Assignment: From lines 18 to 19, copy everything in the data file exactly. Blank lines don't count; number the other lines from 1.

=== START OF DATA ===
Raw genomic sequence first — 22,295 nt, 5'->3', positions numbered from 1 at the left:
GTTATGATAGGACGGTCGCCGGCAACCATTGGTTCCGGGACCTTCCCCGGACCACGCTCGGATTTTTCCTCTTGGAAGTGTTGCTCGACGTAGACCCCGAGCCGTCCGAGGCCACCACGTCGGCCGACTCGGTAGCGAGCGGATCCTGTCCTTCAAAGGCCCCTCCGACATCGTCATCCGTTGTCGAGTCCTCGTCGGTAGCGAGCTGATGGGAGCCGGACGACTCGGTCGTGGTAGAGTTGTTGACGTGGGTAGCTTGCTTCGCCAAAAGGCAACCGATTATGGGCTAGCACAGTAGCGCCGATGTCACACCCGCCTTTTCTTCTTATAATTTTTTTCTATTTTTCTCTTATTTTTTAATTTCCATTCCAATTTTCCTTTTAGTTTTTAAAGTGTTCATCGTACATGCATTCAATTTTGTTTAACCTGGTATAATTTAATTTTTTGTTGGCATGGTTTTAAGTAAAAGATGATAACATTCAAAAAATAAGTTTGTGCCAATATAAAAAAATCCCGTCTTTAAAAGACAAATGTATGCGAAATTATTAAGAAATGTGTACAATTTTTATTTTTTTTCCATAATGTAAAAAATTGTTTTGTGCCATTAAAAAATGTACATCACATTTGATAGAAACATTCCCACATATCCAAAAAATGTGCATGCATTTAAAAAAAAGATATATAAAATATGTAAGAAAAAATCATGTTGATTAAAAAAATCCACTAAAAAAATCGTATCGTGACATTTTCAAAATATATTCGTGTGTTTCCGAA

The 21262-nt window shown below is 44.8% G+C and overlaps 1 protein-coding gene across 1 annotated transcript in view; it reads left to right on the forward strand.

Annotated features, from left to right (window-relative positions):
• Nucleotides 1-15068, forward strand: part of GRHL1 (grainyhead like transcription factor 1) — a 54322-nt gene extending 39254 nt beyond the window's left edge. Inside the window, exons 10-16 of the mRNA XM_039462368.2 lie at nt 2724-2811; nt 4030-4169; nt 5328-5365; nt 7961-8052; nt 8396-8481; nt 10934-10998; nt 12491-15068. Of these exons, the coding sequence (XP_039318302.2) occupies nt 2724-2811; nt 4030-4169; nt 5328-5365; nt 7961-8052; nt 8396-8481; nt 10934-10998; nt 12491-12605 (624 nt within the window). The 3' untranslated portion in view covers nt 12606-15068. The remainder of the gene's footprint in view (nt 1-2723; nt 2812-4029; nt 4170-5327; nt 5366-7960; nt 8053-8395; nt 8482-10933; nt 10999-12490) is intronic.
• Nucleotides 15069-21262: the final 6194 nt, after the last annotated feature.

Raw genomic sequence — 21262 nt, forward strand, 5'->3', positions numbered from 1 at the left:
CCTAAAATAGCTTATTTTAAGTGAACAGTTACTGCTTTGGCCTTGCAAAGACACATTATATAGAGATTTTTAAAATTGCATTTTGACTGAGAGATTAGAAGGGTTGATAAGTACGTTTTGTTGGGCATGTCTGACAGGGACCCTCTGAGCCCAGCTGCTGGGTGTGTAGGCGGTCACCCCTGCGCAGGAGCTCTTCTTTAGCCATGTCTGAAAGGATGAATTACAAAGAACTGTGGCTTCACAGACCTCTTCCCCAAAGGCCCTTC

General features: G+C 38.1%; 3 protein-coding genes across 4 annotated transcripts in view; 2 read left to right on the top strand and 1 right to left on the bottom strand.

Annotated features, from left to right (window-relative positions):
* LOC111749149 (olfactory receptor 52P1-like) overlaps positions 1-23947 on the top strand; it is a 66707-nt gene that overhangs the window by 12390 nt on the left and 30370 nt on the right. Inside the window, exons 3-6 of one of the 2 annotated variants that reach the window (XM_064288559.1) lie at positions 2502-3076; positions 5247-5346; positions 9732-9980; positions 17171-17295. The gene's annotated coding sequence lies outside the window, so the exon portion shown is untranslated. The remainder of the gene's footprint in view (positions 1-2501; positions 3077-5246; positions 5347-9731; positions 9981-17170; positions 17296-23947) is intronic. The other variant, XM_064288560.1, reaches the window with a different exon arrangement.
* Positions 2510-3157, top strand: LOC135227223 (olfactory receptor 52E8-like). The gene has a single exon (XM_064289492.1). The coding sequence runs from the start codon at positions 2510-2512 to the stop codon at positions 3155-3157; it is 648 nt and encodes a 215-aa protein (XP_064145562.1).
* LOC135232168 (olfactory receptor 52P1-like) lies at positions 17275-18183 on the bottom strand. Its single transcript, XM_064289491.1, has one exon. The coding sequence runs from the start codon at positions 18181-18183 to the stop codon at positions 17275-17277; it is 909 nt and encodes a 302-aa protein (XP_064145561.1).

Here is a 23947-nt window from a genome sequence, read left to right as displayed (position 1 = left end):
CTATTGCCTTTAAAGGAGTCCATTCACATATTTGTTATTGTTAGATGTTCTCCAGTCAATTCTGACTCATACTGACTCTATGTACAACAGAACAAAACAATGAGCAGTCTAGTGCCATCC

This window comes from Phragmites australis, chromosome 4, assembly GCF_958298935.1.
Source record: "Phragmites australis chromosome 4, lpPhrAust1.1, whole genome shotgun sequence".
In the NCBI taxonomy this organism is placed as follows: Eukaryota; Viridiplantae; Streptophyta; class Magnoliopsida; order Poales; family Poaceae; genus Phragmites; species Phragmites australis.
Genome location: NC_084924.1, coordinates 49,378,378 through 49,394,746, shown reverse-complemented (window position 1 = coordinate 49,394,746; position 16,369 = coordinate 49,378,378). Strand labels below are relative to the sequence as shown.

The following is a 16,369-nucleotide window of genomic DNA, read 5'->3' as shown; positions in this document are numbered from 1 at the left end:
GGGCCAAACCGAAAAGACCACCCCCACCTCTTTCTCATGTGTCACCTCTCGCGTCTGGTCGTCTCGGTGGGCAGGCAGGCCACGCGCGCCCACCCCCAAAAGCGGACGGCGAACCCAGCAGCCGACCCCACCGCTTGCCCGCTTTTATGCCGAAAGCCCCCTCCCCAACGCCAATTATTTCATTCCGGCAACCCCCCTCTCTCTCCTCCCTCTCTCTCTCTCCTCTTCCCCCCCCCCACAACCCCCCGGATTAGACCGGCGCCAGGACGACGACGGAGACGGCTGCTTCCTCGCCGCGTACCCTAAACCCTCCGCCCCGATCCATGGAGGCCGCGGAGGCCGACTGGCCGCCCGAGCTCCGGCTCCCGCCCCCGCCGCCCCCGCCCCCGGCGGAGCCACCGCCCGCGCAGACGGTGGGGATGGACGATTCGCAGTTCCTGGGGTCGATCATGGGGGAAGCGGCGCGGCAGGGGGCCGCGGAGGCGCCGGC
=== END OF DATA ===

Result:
In the NCBI taxonomy this organism is placed as follows: Eukaryota; Viridiplantae; Streptophyta; class Magnoliopsida; order Poales; family Poaceae; genus Phragmites; species Phragmites australis.
Genome location: NC_084924.1, coordinates 49,378,378 through 49,394,746, shown reverse-complemented (window position 1 = coordinate 49,394,746; position 16,369 = coordinate 49,378,378). Strand labels below are relative to the sequence as shown.